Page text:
Update: John John Flushes Everyone Down The Haleiwa Toilet Bowl - Stab Mag

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Update: John John Flushes Everyone Down The Haleiwa Toilet Bowl

And the CT qualifications for 2023 are set.

features // Dec 3, 2022
Words by Holden Trnka
Reading Time: 5 minutes

The 2022 Challenger Series is officially complete, and it ended just how it began — in pumping righthanders. Haleiwa’s bowl showed its lumpy, lovable face for finals day, and qualification implications took center stage (at least, when John John’s laybacks weren’t captivating everyone).

If you didn’t get a chance to read our event preview with predictions and pre-event standings, it exists here. As with any qualification system, the final moments of the season have been rife with what-ifs, maybes, and a whole lot of pressure. 

Some surfers crumbled like a Haleiwa end-section, and others basked in the glow of an impending season spent fulfilling their dreams (or Mikey C’s premonitions.)

Let’s get into it.

Ethan Ewing reminding us what form looks like. Photo by Brent Bielmann/World Surf League

The Day Of Reckoning

Very few things in surfing are more compelling than competitions in Hawaii. Today, and this week, was no exception. It certainly wasn’t an easy CS event to win, considering the caliber of CT talent involved, but then, it was never supposed to be easy.

From the start, John John Florence, Ethan Ewing, and Kanoa Igarashi were standouts, a reminder that CT level surfing truly is a step above the rest. In fact, the men’s final featured John, Kanoa, Ryan Callinan, and Michael Rodrigues, all of whom have been/are on the CT.

The final quickly became a sword-fight between Kanoa and John in sparkling Haleiwa conditions. John, who’d absolutely steamrolled through the entire field, was nearly matched by Kanoa’s combined death-floaters and blow-tails. But the Hawaiian waited, and in between poor wave selection by R-Cal and M-Rod, found himself a backup wave. He tagged it once and stomped a no-grab revo for a lucky 7.77. Kanoa couldn’t find an answer and John, out the back for the final buzzer, layed down the most complete wave of the event — as an unscored victory lap.

John John said he was feeling slow the first few rounds. Didn’t look like it to us. Photo by Tony Heff/World Surf League.

John’s performance through the event was a definite masterclass in surfing Haleiwa. It’s hard to imagine him ever losing out here, even with half-intact cartilage.

The women’s final was the opposite of the men’s. Evenly matched, with no CT juggernauts, and much higher stakes. Sophie McCulloch, Teresa Bonvalot, Bettylou Sakura Johnson, and Eweleiula Wong faced off in slightly more difficult conditions than the men, with the final qualification spot up for grabs. The wind turned a touch onshore, and the fifth spot on the CS hung in the balance between Sophie and Teresa. Sophie was a longshot, needing to win with Teresa finishing 3rd or lower in the final. The final was slow, tricky, and hard to find good ones.

Sophie found them though, when noone else could, and halfway through the final had comboed the other three girls. Teresa couldn’t fight back, and her only hope was Bettylou in the dying moments. Needing a perfect 10 to surmount Sophie’s lead and crush her dreams, Bettylou smashed the best wave of the heat.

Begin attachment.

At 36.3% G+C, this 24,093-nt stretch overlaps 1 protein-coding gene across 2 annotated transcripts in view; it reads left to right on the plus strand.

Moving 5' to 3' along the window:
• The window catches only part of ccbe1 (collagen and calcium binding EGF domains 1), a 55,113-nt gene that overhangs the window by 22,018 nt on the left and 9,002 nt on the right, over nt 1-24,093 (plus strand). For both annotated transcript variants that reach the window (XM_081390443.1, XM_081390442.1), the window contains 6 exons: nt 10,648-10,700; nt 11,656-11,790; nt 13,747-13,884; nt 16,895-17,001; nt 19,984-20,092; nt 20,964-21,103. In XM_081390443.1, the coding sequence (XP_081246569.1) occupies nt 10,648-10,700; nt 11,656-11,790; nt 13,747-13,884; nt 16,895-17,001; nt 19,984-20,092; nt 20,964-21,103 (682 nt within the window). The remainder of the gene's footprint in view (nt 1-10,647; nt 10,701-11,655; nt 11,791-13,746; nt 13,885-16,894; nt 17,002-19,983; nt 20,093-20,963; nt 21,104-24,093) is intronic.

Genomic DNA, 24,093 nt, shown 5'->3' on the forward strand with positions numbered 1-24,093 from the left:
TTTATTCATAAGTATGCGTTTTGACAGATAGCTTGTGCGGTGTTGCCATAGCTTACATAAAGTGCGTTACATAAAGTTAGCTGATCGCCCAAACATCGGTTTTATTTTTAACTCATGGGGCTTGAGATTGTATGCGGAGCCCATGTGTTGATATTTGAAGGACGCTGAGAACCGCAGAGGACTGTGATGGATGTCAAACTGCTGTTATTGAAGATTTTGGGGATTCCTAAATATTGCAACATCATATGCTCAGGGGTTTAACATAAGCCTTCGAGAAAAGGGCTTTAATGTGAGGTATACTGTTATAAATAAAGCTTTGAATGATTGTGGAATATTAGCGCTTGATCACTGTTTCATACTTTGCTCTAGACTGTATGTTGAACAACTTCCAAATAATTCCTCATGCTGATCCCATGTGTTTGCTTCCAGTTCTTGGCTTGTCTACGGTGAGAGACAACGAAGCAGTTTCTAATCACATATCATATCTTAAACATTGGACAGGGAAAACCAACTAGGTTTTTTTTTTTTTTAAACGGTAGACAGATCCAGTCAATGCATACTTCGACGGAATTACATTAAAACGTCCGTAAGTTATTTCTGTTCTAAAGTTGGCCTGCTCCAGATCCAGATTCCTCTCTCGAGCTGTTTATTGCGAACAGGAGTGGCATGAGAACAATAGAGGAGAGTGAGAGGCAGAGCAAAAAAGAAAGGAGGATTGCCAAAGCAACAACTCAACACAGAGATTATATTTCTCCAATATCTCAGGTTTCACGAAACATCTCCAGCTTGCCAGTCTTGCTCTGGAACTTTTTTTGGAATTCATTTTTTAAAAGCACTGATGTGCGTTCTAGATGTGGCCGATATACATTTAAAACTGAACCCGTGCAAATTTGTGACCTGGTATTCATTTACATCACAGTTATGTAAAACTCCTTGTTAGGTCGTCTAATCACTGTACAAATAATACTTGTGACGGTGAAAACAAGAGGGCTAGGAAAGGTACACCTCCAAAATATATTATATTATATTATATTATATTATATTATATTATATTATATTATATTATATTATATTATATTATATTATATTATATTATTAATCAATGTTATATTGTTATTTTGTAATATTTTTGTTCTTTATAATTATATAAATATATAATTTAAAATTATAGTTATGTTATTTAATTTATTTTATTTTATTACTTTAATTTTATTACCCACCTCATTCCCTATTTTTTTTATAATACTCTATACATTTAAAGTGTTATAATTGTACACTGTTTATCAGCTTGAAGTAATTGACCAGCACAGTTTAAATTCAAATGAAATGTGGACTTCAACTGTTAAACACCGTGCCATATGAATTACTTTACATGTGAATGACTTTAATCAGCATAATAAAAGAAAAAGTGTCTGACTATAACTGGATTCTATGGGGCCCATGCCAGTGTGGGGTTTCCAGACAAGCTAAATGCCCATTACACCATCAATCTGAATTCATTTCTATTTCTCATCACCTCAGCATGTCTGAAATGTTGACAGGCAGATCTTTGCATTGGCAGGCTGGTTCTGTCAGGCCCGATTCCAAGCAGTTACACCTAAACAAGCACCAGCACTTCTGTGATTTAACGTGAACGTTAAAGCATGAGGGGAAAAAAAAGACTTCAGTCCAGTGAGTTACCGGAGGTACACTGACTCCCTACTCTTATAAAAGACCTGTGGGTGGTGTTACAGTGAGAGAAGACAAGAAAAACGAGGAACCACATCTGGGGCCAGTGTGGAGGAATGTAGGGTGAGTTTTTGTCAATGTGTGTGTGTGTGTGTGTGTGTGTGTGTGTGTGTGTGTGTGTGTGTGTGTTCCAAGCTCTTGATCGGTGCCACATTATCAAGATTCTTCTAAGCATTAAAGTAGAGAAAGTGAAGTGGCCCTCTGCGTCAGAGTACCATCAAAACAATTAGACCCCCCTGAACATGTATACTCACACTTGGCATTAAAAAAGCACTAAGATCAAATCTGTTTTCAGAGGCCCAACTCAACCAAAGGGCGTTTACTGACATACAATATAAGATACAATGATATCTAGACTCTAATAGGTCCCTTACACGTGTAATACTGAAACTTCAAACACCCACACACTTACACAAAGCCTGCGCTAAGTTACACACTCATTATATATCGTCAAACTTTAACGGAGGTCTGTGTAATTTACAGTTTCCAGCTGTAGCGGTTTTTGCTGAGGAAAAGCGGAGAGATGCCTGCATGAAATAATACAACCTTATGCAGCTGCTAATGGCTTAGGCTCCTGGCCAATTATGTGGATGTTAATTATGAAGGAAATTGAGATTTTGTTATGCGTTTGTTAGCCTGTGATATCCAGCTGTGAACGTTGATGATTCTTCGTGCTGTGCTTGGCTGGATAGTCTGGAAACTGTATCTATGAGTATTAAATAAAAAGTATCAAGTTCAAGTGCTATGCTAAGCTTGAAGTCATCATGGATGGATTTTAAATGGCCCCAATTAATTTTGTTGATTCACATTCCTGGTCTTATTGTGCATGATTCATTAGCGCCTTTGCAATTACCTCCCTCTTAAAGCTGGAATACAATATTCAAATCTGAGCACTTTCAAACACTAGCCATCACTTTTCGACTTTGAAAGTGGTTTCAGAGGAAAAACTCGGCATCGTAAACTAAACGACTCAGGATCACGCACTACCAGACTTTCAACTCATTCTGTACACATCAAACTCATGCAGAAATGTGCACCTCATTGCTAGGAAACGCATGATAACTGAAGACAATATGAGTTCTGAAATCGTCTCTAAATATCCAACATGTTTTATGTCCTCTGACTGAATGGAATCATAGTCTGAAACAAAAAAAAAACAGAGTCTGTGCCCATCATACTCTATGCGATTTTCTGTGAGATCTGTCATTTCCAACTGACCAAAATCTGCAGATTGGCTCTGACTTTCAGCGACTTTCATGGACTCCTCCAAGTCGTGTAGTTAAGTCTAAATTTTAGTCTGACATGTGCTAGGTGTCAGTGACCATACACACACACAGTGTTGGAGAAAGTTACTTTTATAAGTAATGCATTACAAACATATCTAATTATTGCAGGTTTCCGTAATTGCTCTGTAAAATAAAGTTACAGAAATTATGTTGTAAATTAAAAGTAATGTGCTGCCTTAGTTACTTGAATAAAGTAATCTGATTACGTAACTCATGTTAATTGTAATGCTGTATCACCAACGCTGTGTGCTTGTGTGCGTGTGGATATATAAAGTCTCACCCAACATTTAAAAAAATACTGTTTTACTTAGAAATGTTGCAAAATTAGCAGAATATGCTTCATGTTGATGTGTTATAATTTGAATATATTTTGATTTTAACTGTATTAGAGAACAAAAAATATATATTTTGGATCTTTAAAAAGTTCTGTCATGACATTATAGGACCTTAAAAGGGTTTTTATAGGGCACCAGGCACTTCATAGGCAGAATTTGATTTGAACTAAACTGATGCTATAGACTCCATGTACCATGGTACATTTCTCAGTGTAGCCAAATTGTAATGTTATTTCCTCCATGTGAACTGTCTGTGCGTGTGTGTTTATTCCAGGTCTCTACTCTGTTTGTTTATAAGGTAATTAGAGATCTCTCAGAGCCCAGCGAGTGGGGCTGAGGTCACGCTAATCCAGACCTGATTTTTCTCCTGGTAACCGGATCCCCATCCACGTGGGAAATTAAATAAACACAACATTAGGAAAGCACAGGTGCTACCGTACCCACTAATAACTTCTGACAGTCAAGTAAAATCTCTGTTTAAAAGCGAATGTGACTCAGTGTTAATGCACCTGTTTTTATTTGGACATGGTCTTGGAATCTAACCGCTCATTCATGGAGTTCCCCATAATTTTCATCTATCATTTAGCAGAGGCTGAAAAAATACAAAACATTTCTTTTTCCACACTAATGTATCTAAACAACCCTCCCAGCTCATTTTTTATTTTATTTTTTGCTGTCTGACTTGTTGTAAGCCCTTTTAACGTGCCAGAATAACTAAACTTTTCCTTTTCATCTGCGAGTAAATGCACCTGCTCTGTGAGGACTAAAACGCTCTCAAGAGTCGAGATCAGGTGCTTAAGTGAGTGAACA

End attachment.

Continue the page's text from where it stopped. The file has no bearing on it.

The score on the beach came back as a low 9.

Impressive, maybe the best female wave of the event, but still not enough. 

Glory glory Miss Mcculloch. Photo by Brent Bielmann/World Surf League

Sophie had done the impossible and sat, speechless, on the ski with Strider. She had come from deep in the field, and clutched up when she had to. The young Aussie was now a Haleiwa champion, and forthcoming CT rookie.

In the winner’s ceremony, one couldn’t help but feel a deep sorrow for Teresa, who gracefully accepted her loss with only a few tears and a round of applause from the crowd.

That’s what professional surfing is all about, right? Raw emotions and good waves.

What other qualification complexities need to be unraveled from the day?

Let’s dive in.

The scriptures have foretold such a hack… Photo by Brent Bielmann/World Surf League

Mens

On the men’s side, very little shuffling occurred.

Ramzi Boukhiam, Ian Gentil, Liam O’Brien, Maxime Huscenot, Joao Chianca and Zeke Lau all maintained their exact placing heading into the event, and will proudly don CT rashies come the new year.

Mikey C — Stab‘s resident prophet — is very pleased about Huscenot’s qualification, maybe even more so than Maxime himself. The ancient scriptures have once more proved their worth.

As for Dylan Moffat, the poor fella couldn’t fend off the ferocious advances of M-Rod, who clawed his way all the way to the final, even claiming a 6 while comboed in fourth place. Passion would be an understatement.

M-Rod, the perpetual battler, transcends to the tour. Dylan Moffat is relegated to another year of mud-wrestling.

Job done. Photo by Tony Heff/World Surf League

Womens

Once again, very little changes. This was to be expected, considering Bettylou had all but secured 4th place after Brazil, and only one spot truly remained. 

Alyssa Spencer, our pick to peel it from Teresa’s clutches, fell in the quarterfinals to Kirra Pinkerton and Molly Picklum. In her wake, she left only the possibility of Sophie or Teresa going home with the glory. As we saw, Sophie managed a miracle, and Teresa was sadly vanquished.

Photo by Brent Bielmann/World Surf League)

The rookie class of 2023 will feature an Indonesian, a Moroccan, and a Laydbird.

Hopefully they like mushy rights.

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